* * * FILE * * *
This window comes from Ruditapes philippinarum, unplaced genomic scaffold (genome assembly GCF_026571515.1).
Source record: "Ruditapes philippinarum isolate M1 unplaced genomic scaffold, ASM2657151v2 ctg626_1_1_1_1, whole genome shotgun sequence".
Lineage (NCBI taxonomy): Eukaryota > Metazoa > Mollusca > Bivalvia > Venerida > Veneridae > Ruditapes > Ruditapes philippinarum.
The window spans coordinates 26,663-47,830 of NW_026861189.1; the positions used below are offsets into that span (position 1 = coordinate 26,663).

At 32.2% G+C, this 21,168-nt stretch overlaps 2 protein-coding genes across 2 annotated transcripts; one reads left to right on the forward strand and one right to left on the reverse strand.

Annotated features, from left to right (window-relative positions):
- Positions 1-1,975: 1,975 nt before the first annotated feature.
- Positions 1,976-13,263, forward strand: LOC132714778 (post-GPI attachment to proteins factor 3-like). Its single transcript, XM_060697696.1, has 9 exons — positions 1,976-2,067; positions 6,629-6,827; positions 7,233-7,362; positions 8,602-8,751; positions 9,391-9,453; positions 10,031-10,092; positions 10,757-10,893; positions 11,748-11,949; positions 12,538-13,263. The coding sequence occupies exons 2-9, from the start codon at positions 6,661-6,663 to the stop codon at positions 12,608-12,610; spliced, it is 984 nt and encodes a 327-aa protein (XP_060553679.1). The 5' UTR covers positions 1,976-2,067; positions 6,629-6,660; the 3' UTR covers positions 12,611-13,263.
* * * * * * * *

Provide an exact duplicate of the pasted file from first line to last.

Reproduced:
This window comes from Ruditapes philippinarum, unplaced genomic scaffold (genome assembly GCF_026571515.1).
Source record: "Ruditapes philippinarum isolate M1 unplaced genomic scaffold, ASM2657151v2 ctg626_1_1_1_1, whole genome shotgun sequence".
Lineage (NCBI taxonomy): Eukaryota > Metazoa > Mollusca > Bivalvia > Venerida > Veneridae > Ruditapes > Ruditapes philippinarum.
The window spans coordinates 26,663-47,830 of NW_026861189.1; the positions used below are offsets into that span (position 1 = coordinate 26,663).

At 32.2% G+C, this 21,168-nt stretch overlaps 2 protein-coding genes across 2 annotated transcripts; one reads left to right on the forward strand and one right to left on the reverse strand.

Annotated features, from left to right (window-relative positions):
- Positions 1-1,975: 1,975 nt before the first annotated feature.
- Positions 1,976-13,263, forward strand: LOC132714778 (post-GPI attachment to proteins factor 3-like). Its single transcript, XM_060697696.1, has 9 exons — positions 1,976-2,067; positions 6,629-6,827; positions 7,233-7,362; positions 8,602-8,751; positions 9,391-9,453; positions 10,031-10,092; positions 10,757-10,893; positions 11,748-11,949; positions 12,538-13,263. The coding sequence occupies exons 2-9, from the start codon at positions 6,661-6,663 to the stop codon at positions 12,608-12,610; spliced, it is 984 nt and encodes a 327-aa protein (XP_060553679.1). The 5' UTR covers positions 1,976-2,067; positions 6,629-6,660; the 3' UTR covers positions 12,611-13,263.